so, I got an email from you asking about this topic and was kinda confused, but thought I would share my two cents worth! In our lifegroup we are currently studying the book "Love and Respect". I don't agree with half of it, but the point is mainly that women react harshly (in the book, it talks about how a woman harshly reacts to men, but I think towards women also) when they feel unloved. So, possibly, women react to other women harshly for the fear that they will be loved less, because the other women could possibly get more love. Does that make any sense? So, that's my tid bit, but you might want to skim, and I do mean skim, that book to see.

Jonalyn Grace Fincher said...

I think you're on to something in terms of meanness as a response out of insecurity or feeling unloved. I've heard many quote Love and Respect. I think it would be worth a look through. The biggest problem I have with what I've heard from that study is that it seems to pull an entire gender theory out of a few passages that aren't claiming to be a gender theory. Nowhere does it say that women want love more than respect or men want respect more than love. Even if men and women in today's world would say that, it's not clearly taught in Scripture.
I'd say that when we feel unloved, we tend to lash out. So perhaps the root of the "mean girls" problem is recognizing we are feeling unloved.

Robbie said...

Yes! That is what my problem with the book is!! It totally pulls a gender theory out of nothing! And the truth of the matter is that every emotion we have, we have to take it back, to "how did that make me feel?" before we react. It is always a choice of how to react.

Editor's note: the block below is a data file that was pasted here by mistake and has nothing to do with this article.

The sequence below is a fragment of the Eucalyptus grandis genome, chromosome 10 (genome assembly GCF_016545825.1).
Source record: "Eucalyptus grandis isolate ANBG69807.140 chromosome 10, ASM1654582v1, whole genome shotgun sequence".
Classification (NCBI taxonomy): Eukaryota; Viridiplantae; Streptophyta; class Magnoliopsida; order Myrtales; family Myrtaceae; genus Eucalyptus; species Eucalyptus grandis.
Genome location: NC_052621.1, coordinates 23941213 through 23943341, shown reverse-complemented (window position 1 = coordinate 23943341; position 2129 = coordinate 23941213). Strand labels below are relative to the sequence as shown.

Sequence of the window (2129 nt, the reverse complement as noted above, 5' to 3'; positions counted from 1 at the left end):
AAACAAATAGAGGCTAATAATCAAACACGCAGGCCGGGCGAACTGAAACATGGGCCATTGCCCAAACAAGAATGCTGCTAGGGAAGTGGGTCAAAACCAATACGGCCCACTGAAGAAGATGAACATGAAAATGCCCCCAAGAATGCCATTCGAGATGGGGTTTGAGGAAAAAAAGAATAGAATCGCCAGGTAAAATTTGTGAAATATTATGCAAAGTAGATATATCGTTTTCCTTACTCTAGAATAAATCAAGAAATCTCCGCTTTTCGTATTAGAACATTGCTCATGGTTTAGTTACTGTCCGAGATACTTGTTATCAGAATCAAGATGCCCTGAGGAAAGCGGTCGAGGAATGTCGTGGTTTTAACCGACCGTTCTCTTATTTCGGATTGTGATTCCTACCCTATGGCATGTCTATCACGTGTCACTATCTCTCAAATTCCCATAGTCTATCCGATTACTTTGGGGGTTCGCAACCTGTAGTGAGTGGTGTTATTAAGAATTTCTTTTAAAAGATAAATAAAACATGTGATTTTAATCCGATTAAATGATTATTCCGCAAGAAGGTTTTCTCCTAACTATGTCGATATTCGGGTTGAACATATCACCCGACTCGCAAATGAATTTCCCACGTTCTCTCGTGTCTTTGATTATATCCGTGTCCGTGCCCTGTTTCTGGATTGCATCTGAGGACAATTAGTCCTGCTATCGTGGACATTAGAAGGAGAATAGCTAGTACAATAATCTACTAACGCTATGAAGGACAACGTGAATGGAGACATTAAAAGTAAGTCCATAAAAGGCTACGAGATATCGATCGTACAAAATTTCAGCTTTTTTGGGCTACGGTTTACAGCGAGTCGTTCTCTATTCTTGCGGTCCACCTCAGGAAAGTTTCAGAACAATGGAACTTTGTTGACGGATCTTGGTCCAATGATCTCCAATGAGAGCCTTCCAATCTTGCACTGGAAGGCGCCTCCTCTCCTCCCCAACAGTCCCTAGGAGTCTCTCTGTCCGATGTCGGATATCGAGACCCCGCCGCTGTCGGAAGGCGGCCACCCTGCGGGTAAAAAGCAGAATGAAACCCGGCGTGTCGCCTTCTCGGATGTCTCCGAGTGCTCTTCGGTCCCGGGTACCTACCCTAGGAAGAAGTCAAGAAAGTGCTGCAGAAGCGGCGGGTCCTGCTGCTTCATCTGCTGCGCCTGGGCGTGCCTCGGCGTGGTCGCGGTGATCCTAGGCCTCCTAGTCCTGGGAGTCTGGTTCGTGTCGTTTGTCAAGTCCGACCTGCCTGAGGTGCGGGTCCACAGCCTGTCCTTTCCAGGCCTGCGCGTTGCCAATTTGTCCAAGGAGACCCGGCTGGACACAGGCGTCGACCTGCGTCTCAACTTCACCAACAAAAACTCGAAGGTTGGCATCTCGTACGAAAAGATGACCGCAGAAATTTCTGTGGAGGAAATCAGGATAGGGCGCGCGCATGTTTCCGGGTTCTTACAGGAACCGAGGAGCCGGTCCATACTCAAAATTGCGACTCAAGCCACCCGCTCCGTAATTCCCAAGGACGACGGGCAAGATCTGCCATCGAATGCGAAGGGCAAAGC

Jonalyn Grace Fincher said...

I finally checked the frenemies site. Very nice article illustrating this problem. Notice how sultry the pics of these 2 women are. When I look at them I want to ask them "What are you doing?" It looks to me that they're using their bodies as a weapon to lure, not to invite people to get to know them. Again it's rooted in this insecurity or envy. I wonder if the women who have grown farther in security and contentment/serenity, have fewer frenemies?

Jonalyn Grace Fincher said...

Grace (Sav)
Wanted you to know that I enjoyed your photos. Keep it up, I want to see more! Also, a relevant quote for you from Till We Have Faces

Psyche is ashamed in the face of an immortal God and her sister Orual rebukes her
O:"Ashamed of what? Psyche, they hadn't stripped you naked or anything?"
P:"No,no. Ashamed of looking like a mortal--ashamed of being a mortal."
O:"But how could you help that?"
P:"Don't you think the things people are most ashamed of are the things they can't help?"
O: I thought of my ugliness and said nothing.
Till We Have Faces, C.S. Lewis

That, I believe is worth some exploration